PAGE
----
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Tank v. Petro-Hunt, L.L.C.

United States District Court, D. North Dakota

January 22, 2018

Greggory Tank, Plaintiff,
Petro-Hunt, L.L.C., Defendant.


          Charles S. Miller, Jr., Magistrate Judge United States District Court

         This is an action by plaintiff for compensation under N.D.C.C. § 38-11.1-04 for damages resulting from defendant using 5.74 acres of his property for a wellsite for the drilling and operation of an oil well. In a prior order, the court denied defendant's motion in limine to exclude all of defendant's damage evidence.

         Before the court now are two additional motions limine brought by the defendant. One is styled as a Motion in Limine to Exclude Irrelevant Documents. The other is a Motion in Limine to Exclude Plaintiff's Expert.

         I. BACKGROUND

         A. Defendant's wellsite

         Defendant's 5.74 acre wellsite is located in the SW¼SW¼ Section 10, T151N, R196W, McKenzie County, North Dakota, approximately three miles southwest of the small town of Keene and just under twenty miles northeast of Watford City. The wellsite is located along the south section line of Section 10, a little east from the southwest corner of the section. County Road 12 runs east to west on the south section line, providing direct access to the wellsite. Not only is County Road 12 paved, it intersects with North Dakota State Highway 23 just under a mile east from the wellsite. According to defendant's appraiser, Highway 23 is the primary highway between New Town and Watford City.

         Plaintiff owns all of Section 10, except for the NE¼. He also owns other land in the immediate area. The land owned by plaintiff in Section 10 is a mixture of crop and pasture land. There is a farmstead located less than a half mile due east of defendant's wellsite. Like the wellsite, the farmstead is abounded on the south by County Road 12.

         Previously, defendant's wellsite was part of a large area of cropland that appears to encompass roughly 2/3's of the west half of the SW¼ of Section 10 and extends northward into the NW¼. Notably, there appears to be several other oil wells located in the NW¼ and NE¼ of Section 10.

         B. Plaintiff's evidence of damages for loss of use

         Plaintiff has retained David Saxowsky as an expert witness. Saxowsky has a Master's Degree in Agricultural Economics from North Dakota State University and a Juris Doctor from Ohio State University. He currently is employed as an associate professor at the North Dakota State University's Department of Agribusiness and Applied Economics and an adjunct professor at the University of North Dakota School of Law. Defendant has moved to exclude Professor Saxowsky's testimony on the grounds that it amounts to nothing more than opinions about what the law governing surface owner compensation is or should be. Professor Saxowsky's opinions will be addressed in more detail below.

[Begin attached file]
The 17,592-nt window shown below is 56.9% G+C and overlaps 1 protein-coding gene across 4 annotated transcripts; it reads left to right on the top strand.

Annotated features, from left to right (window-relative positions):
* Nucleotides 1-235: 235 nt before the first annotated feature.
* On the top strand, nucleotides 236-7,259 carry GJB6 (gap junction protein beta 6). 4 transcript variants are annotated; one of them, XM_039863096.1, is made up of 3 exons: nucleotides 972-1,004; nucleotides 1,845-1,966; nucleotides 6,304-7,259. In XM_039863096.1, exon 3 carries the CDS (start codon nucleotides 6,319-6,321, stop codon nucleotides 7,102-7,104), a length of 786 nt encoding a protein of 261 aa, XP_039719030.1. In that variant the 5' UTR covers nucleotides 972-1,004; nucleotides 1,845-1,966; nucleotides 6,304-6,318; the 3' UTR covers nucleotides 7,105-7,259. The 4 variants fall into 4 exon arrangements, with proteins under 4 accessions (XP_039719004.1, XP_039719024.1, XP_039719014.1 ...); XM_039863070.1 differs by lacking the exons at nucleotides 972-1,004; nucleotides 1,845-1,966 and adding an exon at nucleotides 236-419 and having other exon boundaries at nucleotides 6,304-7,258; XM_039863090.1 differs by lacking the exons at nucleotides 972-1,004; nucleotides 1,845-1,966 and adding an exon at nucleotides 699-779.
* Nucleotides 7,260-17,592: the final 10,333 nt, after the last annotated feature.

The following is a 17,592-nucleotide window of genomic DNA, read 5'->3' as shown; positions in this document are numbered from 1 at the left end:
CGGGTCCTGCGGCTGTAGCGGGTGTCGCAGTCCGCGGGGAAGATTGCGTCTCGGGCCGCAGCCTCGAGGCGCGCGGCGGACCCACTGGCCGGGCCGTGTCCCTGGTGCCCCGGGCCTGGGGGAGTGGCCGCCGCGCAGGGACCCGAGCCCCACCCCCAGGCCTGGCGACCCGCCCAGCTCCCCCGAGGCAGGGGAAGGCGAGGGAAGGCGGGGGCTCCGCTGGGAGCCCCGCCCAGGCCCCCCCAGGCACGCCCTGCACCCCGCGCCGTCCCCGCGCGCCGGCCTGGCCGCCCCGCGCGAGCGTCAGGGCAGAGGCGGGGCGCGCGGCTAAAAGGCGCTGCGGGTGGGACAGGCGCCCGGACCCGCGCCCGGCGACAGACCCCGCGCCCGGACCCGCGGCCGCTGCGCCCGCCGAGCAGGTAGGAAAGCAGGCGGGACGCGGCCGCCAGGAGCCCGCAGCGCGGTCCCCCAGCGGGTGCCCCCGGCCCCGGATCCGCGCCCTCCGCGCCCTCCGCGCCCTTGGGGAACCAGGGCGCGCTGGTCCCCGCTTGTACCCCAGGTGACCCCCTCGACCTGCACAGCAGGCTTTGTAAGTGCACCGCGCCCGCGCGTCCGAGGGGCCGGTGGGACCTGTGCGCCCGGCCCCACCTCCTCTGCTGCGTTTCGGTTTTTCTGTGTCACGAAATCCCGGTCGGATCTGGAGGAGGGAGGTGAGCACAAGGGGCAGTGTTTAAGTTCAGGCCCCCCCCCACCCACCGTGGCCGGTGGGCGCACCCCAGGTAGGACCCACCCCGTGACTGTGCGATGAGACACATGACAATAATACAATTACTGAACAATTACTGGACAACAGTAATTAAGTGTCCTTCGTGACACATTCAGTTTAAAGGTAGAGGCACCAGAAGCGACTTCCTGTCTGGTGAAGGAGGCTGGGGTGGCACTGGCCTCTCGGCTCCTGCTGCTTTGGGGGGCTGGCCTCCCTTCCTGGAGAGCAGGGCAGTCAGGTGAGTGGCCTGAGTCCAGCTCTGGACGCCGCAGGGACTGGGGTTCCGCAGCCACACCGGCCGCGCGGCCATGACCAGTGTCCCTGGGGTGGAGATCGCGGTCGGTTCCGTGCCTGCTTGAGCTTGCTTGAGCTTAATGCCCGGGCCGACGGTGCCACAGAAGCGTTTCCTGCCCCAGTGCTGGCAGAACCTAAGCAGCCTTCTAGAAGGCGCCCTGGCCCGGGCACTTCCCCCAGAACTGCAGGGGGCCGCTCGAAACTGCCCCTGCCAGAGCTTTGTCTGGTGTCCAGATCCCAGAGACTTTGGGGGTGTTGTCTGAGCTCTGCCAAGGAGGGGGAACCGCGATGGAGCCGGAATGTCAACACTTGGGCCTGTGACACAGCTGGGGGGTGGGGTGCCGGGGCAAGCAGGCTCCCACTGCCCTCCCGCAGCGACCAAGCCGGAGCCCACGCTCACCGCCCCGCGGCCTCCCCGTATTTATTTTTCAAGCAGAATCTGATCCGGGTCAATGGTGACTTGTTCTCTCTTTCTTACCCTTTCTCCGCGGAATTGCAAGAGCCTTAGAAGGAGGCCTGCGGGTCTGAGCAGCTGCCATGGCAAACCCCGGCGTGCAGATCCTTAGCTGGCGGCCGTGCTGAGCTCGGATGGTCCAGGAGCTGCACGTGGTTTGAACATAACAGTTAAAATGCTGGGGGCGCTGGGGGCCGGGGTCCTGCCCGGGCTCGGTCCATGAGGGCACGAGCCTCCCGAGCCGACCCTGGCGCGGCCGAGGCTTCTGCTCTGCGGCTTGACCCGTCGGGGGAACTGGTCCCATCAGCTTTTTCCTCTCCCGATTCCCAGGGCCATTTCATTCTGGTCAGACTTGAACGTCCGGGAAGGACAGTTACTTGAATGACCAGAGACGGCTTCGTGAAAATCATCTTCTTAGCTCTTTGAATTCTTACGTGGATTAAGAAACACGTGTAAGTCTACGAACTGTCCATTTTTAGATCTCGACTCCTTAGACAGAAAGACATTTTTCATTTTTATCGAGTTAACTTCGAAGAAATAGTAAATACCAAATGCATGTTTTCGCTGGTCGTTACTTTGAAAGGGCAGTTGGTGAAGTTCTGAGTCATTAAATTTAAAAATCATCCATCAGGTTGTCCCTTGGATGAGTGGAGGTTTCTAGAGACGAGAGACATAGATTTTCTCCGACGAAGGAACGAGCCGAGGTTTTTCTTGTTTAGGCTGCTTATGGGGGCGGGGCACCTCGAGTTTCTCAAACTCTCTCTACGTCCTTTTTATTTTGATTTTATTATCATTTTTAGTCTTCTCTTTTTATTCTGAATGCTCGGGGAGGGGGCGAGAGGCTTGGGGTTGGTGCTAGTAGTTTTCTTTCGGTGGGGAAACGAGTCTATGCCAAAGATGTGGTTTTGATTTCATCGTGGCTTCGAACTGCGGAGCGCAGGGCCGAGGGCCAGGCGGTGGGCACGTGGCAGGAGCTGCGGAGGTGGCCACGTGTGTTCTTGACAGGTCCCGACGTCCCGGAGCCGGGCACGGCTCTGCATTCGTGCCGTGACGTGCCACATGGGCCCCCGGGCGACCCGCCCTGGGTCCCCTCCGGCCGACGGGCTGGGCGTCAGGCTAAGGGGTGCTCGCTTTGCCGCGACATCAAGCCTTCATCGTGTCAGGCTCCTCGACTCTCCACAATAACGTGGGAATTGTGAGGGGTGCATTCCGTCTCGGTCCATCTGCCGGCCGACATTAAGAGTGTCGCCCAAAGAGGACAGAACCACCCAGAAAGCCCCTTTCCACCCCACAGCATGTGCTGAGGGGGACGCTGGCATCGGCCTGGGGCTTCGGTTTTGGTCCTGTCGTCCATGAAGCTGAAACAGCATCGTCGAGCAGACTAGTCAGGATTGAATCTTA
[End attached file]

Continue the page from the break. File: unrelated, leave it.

Plaintiff also seeks to introduce as exhibits three leases of other property he owns in the area that he leased for industrial purposes. Plaintiff contends that the jury, armed with general economic principles that will be testified to by Dr. Saxowsky, will on their own be able to properly evaluate and give appropriate weight to the rental amounts set forth in the three leases in determining what is an appropriate annual lease rental for the 5.74 acres. In addition, plaintiff states he will also testify and that his landowner's opinion as to an appropriate annual lease rental will, in part, be based on the rentals he is receiving under the three leases. Defendant in its motion to exclude irrelevant documents seeks to exclude all evidence of the three leases, contending they are too dissimilar to defendant's use of the 5.74 acres to be relevant. In the alternative, defendant argues that plaintiff should not be allowed to discuss them because, according to the defendant, only an expert can properly assess their significance, which Professor Saxowsky has not done.

         C. Defendant's appraisal